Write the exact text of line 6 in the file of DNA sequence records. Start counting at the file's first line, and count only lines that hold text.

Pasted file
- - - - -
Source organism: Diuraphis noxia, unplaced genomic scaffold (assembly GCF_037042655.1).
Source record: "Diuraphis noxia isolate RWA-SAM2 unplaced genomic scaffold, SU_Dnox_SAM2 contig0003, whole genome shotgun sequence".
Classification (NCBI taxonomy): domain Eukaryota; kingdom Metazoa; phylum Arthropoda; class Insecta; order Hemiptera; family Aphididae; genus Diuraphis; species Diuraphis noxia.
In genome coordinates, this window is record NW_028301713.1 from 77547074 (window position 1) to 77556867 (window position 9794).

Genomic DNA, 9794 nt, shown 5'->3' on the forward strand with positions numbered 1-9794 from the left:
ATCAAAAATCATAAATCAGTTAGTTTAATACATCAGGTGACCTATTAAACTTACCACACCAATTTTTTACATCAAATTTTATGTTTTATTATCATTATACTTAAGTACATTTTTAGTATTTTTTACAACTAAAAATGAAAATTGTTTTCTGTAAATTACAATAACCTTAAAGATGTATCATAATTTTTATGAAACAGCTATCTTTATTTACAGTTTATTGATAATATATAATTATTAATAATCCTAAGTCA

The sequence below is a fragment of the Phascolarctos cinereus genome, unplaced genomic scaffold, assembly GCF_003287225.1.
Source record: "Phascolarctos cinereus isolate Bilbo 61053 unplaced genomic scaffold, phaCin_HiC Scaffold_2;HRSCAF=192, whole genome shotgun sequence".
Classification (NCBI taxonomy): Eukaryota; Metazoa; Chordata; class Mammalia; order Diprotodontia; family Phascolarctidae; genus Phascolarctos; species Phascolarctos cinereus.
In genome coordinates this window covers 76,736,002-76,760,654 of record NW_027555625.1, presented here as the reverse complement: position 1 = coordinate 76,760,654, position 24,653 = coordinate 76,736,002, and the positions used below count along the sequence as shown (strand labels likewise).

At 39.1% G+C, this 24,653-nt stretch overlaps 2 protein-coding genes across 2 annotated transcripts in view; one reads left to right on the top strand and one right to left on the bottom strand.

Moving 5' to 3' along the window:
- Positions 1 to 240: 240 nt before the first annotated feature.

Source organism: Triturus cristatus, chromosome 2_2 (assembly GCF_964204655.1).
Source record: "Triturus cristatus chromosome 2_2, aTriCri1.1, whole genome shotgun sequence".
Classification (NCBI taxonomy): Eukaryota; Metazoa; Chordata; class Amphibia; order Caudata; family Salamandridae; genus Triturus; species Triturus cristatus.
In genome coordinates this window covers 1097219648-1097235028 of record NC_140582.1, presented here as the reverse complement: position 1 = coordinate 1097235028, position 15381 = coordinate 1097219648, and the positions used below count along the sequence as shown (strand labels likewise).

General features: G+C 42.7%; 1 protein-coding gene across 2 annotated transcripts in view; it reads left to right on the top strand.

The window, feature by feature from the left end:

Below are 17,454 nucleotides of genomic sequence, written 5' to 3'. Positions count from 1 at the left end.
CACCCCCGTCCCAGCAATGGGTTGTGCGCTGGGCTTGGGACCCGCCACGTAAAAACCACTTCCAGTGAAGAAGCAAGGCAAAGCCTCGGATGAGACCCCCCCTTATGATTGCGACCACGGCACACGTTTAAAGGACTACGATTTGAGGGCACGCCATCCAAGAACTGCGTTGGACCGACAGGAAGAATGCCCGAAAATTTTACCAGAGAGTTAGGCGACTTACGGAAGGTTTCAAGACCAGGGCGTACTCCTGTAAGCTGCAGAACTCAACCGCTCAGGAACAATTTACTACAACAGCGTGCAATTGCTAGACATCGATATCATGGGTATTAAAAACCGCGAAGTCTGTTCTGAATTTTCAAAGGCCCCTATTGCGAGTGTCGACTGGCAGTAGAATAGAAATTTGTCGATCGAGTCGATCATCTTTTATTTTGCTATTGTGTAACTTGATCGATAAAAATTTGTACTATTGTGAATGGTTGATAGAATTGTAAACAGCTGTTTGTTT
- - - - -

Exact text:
ATCAAAAATCATAAATCAGTTAGTTTAATACATCAGGTGACCTATTAAACTTACCACACCAATTTTTTACATCAAATTTTATGTTTTATTATCATTATACTTAAGTACATTTTTAGTATTTTTTACAACTAAAAATGAAAATTGTTTTCTGTAAATTACAATAACCTTAAAGATGTATCATAATTTTTATGAAACAGCTATCTTTATTTACAGTTTATTGATAATATATAATTATTAATAATCCTAAGTCA